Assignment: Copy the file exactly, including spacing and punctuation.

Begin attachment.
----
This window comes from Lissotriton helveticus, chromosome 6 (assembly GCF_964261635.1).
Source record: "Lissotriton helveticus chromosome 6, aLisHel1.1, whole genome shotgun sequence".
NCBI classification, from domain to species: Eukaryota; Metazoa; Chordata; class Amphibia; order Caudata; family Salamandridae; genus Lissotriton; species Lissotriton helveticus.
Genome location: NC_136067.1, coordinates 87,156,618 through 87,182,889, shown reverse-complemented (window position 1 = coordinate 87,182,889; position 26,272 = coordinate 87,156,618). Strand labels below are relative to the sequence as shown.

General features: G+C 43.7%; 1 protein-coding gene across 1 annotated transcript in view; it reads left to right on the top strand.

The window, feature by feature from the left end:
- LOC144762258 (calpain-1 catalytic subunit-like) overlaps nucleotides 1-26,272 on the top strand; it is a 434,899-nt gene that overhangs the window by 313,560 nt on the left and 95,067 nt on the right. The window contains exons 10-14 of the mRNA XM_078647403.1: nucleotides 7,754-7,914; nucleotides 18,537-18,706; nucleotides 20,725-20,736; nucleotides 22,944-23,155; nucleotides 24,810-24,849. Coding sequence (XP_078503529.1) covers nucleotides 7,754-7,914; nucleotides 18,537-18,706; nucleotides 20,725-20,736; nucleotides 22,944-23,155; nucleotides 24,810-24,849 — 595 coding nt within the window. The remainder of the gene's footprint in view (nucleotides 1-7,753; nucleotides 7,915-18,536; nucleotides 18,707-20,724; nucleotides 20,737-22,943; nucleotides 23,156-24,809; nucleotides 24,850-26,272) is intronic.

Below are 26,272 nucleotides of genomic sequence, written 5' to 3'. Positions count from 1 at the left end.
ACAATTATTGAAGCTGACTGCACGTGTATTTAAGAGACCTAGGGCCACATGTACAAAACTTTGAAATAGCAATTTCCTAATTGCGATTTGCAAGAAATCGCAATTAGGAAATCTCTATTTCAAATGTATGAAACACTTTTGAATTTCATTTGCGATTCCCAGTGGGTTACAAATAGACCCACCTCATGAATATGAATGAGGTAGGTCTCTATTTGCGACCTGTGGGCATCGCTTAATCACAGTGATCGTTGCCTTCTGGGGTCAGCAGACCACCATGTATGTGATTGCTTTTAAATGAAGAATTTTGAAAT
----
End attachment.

This window comes from Lissotriton helveticus, chromosome 6 (assembly GCF_964261635.1).
Source record: "Lissotriton helveticus chromosome 6, aLisHel1.1, whole genome shotgun sequence".
NCBI classification, from domain to species: Eukaryota; Metazoa; Chordata; class Amphibia; order Caudata; family Salamandridae; genus Lissotriton; species Lissotriton helveticus.
Genome location: NC_136067.1, coordinates 87,156,618 through 87,182,889, shown reverse-complemented (window position 1 = coordinate 87,182,889; position 26,272 = coordinate 87,156,618). Strand labels below are relative to the sequence as shown.

General features: G+C 43.7%; 1 protein-coding gene across 1 annotated transcript in view; it reads left to right on the top strand.

The window, feature by feature from the left end:
- LOC144762258 (calpain-1 catalytic subunit-like) overlaps nucleotides 1-26,272 on the top strand; it is a 434,899-nt gene that overhangs the window by 313,560 nt on the left and 95,067 nt on the right. The window contains exons 10-14 of the mRNA XM_078647403.1: nucleotides 7,754-7,914; nucleotides 18,537-18,706; nucleotides 20,725-20,736; nucleotides 22,944-23,155; nucleotides 24,810-24,849. Coding sequence (XP_078503529.1) covers nucleotides 7,754-7,914; nucleotides 18,537-18,706; nucleotides 20,725-20,736; nucleotides 22,944-23,155; nucleotides 24,810-24,849 — 595 coding nt within the window. The remainder of the gene's footprint in view (nucleotides 1-7,753; nucleotides 7,915-18,536; nucleotides 18,707-20,724; nucleotides 20,737-22,943; nucleotides 23,156-24,809; nucleotides 24,850-26,272) is intronic.

Below are 26,272 nucleotides of genomic sequence, written 5' to 3'. Positions count from 1 at the left end.
ACAATTATTGAAGCTGACTGCACGTGTATTTAAGAGACCTAGGGCCACATGTACAAAACTTTGAAATAGCAATTTCCTAATTGCGATTTGCAAGAAATCGCAATTAGGAAATCTCTATTTCAAATGTATGAAACACTTTTGAATTTCATTTGCGATTCCCAGTGGGTTACAAATAGACCCACCTCATGAATATGAATGAGGTAGGTCTCTATTTGCGACCTGTGGGCATCGCTTAATCACAGTGATCGTTGCCTTCTGGGGTCAGCAGACCACCATGTATGTGATTGCTTTTAAATGAAGAATTTTGAAAT